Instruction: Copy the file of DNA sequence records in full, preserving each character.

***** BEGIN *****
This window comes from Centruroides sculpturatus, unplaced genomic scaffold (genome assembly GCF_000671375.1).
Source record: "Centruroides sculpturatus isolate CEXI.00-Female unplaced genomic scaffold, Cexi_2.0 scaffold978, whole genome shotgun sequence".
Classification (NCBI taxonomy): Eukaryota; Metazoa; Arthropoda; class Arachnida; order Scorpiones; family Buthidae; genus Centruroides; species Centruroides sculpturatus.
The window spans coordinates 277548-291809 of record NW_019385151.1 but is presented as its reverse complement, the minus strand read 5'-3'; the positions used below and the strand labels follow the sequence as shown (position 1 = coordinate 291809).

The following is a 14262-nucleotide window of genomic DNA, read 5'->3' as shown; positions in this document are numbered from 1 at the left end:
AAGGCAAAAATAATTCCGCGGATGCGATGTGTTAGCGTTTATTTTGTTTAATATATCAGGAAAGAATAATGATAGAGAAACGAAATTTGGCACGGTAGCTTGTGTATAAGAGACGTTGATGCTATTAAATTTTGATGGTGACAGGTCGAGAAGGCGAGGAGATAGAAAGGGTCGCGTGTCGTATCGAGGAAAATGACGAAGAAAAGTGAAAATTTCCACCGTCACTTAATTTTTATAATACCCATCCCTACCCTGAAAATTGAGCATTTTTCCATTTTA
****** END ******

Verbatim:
This window comes from Centruroides sculpturatus, unplaced genomic scaffold (genome assembly GCF_000671375.1).
Source record: "Centruroides sculpturatus isolate CEXI.00-Female unplaced genomic scaffold, Cexi_2.0 scaffold978, whole genome shotgun sequence".
Classification (NCBI taxonomy): Eukaryota; Metazoa; Arthropoda; class Arachnida; order Scorpiones; family Buthidae; genus Centruroides; species Centruroides sculpturatus.
The window spans coordinates 277548-291809 of record NW_019385151.1 but is presented as its reverse complement, the minus strand read 5'-3'; the positions used below and the strand labels follow the sequence as shown (position 1 = coordinate 291809).

The following is a 14262-nucleotide window of genomic DNA, read 5'->3' as shown; positions in this document are numbered from 1 at the left end:
AAGGCAAAAATAATTCCGCGGATGCGATGTGTTAGCGTTTATTTTGTTTAATATATCAGGAAAGAATAATGATAGAGAAACGAAATTTGGCACGGTAGCTTGTGTATAAGAGACGTTGATGCTATTAAATTTTGATGGTGACAGGTCGAGAAGGCGAGGAGATAGAAAGGGTCGCGTGTCGTATCGAGGAAAATGACGAAGAAAAGTGAAAATTTCCACCGTCACTTAATTTTTATAATACCCATCCCTACCCTGAAAATTGAGCATTTTTCCATTTTA